Growing The Bhut Jolokia

The world’s hottest pepper at one time. Over one million Scoville Units of heat.

Handle with caution! We recommend wearing gloves and a dust or pollen mask when working with or around these plants.

Bhut Jolokia peppers are very hard to grow but well worth the wait.

Bhut seeds require soil temperatures to be between 75°F and 90°F for proper germination.

The use of a growing mat may be necessary.

Keep soil moderately moist, never allow it to completely dry out and never allow the soil to become soggy. This will destroy the embryo in the seed and they will not germinate.

Bhut seed can take as long as 35-40 days to germinate and the growing season to harvest can be as long as 4 months.

Patience is a key word with Bhut peppers.

Starting your seeds:

Start your Bhut seeds 8-10 weeks, sowing them ¼ inch deep, indoors, before it is safe to plant in the garden.

DO NOT transplant until you can be certain the soil temperature will remain above 70-75 degrees F.

Also—don’t start your seeds too early because they can become root bound or start to grow out like a tree instead of a bush.

Using a larger starting pot than normal can help overcome the plant getting root-bound. We suggest at least a deep 2 inch pot for starters.

Bhut plants are somewhat delicate due to their brittle branches so you need to be careful when handling the plants at any time.

Seed quality is a great factor in growing the Bhut.

At Valley Seed Co. we obtain all our Bhut seed directly through the NMSU chili program.

Seeds themselves do not require light to germinate, however once the seeds have germinated you need to provide adequate light for the seedlings. The light that plants receive on a windowsill is often insufficient and may lead to leggy growth because plants stretch for the sunlight. A bright south facing window is usually sufficient, resulting in a more compact, healthier transplant to set out in the garden.

Transplant shock:

In order to reduce transplanting shock, seedlings should be gradually conditioned to the outdoors for about a week before being set into the garden. Start off with an hour or two of exposure to the outdoors at first, then increase time slowly until you are leaving them outdoors day and night.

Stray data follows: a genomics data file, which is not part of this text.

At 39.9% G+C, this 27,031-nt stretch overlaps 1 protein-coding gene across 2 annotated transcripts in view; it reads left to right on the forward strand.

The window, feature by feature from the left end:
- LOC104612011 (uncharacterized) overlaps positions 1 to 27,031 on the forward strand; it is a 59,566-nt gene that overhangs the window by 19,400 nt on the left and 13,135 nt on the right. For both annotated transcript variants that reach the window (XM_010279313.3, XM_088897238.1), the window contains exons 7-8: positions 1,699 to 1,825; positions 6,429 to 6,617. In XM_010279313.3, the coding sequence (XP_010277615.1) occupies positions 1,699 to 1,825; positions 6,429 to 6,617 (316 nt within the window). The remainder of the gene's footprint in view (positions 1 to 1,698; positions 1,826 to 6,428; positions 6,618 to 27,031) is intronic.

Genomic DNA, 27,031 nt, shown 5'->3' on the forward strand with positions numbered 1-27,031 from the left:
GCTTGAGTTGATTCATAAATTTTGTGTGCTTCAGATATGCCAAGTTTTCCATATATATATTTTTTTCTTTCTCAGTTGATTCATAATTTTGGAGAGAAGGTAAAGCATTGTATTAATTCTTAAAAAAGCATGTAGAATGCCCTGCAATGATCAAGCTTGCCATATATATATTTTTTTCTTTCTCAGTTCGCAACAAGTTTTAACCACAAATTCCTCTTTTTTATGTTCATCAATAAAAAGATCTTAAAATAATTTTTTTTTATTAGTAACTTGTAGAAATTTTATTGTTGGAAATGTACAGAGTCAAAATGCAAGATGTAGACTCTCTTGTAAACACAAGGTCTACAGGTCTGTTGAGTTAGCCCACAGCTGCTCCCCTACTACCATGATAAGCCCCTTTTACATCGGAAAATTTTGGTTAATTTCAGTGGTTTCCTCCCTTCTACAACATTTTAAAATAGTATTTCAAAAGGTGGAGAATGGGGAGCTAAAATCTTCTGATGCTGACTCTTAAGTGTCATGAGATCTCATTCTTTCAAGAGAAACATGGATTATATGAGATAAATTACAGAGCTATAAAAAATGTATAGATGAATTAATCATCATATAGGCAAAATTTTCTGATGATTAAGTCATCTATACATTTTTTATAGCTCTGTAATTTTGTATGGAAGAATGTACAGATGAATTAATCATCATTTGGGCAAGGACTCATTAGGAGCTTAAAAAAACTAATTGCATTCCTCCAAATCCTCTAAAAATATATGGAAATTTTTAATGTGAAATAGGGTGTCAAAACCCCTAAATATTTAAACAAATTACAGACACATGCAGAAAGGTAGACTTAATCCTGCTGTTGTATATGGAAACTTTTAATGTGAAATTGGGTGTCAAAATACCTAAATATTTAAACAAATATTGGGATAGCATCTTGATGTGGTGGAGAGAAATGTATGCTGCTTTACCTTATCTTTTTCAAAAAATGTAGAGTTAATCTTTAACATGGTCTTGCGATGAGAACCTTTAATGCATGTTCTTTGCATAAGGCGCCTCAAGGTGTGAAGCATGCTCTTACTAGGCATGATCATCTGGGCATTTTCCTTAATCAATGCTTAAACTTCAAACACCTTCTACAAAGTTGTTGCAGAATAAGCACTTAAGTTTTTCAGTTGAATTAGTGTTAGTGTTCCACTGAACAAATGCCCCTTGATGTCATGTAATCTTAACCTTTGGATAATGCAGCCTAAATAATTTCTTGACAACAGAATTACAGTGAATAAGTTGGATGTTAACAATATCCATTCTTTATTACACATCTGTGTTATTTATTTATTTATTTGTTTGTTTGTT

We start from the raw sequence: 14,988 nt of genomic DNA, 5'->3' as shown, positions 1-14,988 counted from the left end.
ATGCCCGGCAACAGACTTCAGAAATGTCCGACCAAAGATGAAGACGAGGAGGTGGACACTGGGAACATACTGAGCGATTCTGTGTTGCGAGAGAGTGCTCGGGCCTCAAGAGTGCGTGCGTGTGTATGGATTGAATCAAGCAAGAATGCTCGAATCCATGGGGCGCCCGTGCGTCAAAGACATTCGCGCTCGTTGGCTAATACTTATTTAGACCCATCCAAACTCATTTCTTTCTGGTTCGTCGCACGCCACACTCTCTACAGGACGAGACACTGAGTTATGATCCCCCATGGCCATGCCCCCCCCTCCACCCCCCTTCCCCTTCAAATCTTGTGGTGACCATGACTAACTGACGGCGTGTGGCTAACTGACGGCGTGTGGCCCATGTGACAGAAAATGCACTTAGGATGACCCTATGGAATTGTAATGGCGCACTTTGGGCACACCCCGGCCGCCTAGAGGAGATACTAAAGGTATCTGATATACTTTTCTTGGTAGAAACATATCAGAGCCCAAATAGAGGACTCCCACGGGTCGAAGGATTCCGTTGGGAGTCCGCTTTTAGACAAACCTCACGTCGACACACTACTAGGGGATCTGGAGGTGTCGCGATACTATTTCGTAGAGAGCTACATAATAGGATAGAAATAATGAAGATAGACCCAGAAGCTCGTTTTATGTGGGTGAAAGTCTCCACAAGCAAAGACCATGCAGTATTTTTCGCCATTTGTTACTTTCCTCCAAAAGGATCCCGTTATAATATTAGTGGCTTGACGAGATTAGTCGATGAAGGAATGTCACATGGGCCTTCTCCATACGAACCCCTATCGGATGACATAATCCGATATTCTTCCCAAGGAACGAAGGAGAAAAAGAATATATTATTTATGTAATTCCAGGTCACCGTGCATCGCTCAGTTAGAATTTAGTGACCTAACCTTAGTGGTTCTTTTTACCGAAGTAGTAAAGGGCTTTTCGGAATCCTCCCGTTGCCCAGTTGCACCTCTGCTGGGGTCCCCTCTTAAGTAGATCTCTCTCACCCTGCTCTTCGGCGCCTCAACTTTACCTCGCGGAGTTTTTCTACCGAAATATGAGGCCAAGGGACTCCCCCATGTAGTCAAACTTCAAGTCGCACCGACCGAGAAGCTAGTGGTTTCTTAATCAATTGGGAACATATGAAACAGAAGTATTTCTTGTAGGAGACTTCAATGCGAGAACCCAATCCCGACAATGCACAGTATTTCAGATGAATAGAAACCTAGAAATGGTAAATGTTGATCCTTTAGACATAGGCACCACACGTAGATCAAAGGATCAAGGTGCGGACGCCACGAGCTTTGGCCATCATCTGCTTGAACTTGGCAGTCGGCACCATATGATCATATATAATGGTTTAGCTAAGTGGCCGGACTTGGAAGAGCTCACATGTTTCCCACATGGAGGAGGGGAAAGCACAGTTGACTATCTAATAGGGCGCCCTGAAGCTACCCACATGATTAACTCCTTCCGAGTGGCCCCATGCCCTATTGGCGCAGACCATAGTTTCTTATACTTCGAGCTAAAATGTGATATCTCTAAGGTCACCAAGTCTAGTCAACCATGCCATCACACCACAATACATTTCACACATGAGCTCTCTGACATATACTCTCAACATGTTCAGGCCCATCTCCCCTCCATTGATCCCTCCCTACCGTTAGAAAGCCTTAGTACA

It’s a good idea to place a protective container with the bottom cut out around the new transplant. A one gallon milk jug works great. This will discourage crawling pests as well as protect the new seedling from the wind. Bhut peppers don’t like too much wind.  In addition, the container helps keep a constant soil temperature during initial transplant.

Pollination and Isolation:

Peppers are inbreeding plants and usually self-pollinate.

Insect cross pollination is common; a study in New Mexico showed up to 80% crossing in some populations.

The pungent gene is dominant in hot peppers.  It works like this. If a sweet pepper is grown next to a hot pepper, the sweet pepper will develop hot characteristics in the next generation—this is a result of cross-pollination.

Isolation is required to ensure seed purity. It’s suggested that 500 feet between plants should be maintained. If you do not have this much space, chances are that you are going to get some cross-pollination.

Placing a paper bag around the seed flowers can be used to prevent crossing.

From The Chili Pepper Institute regarding the hottest pepper in the world.

Questions About the Official World’s Hottest Chile Pepper

Mark Twain famously said “The reports of my death have been greatly exaggerated.” The same can be said about the world’s hottest chile pepper, it has been greatly exaggerated. The Chile Pepper Institute has had many inquiries about the Naga Viper and other chile peppers that claim to be the world’s hottest chile pepper. The Chile Pepper Institute cannot confirm that the Naga Viper or any other chile pepper is the world’s hottest, until unbiased, scientific replicated experiments have been done.

The Chile Pepper Institute is research based, and we base all of our information on this principal. What the Chile Pepper Institute can state is that the only extremely hot, commercially available chile pepper is the Bhut Jolokia. The Bhut Jolokia AVERAGED in replicated plots, 1,001,304 Scoville Heat Units. The Naga Viper was a single plant, and is not commercially available, nor has it been tested in replicated trials. To our knowledge, the heat of the Naga Viper was tested from a single plant; it has not been tested in replicated trials. Furthermore, seed of this plant is not commercially available.

Currently, the Bhut Jolokia pepper remains the hottest pepper that is commercially available. The Chile Pepper Institute will keep our members apprised of future developments.




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